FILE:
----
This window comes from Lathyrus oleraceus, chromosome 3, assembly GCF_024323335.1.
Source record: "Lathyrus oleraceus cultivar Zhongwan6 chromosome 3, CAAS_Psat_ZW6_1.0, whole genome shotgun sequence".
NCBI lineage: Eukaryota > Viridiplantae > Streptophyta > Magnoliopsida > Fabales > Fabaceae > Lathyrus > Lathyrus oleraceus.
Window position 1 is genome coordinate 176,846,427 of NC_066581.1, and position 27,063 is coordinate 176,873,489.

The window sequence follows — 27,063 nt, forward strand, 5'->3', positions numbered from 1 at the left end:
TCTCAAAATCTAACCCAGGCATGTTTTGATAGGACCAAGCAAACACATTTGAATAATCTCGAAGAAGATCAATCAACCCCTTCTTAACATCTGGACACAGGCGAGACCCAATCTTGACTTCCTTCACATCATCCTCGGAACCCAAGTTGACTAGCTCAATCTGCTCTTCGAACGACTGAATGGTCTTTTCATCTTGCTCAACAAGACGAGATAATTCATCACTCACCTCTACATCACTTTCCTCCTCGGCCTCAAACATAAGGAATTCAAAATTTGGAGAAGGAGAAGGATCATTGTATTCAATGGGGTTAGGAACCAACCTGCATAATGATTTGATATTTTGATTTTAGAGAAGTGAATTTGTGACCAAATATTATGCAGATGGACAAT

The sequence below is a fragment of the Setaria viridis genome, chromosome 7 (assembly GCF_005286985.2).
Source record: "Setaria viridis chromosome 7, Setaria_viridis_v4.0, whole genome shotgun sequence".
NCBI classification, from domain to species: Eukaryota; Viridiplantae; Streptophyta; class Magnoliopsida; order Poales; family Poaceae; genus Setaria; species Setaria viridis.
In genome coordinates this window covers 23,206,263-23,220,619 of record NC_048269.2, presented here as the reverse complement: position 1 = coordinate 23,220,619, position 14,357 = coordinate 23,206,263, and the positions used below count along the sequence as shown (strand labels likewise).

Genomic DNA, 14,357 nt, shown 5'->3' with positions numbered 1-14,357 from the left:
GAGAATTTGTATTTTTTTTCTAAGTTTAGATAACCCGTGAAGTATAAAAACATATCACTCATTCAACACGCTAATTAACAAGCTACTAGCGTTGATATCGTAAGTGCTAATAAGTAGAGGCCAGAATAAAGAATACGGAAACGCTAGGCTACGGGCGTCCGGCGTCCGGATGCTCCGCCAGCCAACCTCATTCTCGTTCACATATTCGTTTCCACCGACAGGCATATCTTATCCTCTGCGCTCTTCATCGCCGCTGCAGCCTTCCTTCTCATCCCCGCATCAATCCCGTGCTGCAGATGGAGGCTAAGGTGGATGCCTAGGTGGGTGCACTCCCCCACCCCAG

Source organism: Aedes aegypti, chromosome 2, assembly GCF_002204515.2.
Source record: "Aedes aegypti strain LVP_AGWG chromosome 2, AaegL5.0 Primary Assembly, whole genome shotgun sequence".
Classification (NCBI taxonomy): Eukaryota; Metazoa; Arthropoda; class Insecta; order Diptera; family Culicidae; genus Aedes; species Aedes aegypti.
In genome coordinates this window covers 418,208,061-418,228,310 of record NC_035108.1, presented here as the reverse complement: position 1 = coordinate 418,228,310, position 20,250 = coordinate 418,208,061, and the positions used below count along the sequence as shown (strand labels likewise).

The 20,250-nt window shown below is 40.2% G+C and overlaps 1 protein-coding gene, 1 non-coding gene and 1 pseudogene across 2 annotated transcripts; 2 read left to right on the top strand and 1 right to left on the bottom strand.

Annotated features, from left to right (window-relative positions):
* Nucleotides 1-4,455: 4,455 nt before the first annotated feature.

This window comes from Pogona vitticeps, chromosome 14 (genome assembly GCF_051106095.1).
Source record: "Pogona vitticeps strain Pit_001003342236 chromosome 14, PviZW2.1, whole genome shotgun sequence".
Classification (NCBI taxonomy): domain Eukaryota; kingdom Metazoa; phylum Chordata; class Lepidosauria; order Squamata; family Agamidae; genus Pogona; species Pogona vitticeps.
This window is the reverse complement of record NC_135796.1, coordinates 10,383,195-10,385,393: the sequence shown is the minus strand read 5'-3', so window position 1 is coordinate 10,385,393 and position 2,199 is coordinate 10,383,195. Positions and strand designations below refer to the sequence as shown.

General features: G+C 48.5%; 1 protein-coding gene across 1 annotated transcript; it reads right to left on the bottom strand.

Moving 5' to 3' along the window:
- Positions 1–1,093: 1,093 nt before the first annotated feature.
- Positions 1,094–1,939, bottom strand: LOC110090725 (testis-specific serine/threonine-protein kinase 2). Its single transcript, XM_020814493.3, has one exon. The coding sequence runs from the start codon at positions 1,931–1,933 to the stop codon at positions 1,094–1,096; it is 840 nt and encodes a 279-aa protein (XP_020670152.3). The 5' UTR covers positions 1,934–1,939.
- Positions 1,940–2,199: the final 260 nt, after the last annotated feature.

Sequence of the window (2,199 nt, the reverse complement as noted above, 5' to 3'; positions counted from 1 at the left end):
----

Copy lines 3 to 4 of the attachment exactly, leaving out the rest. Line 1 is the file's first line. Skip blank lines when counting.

NCBI lineage: Eukaryota > Viridiplantae > Streptophyta > Magnoliopsida > Fabales > Fabaceae > Lathyrus > Lathyrus oleraceus.
Window position 1 is genome coordinate 176,846,427 of NC_066581.1, and position 27,063 is coordinate 176,873,489.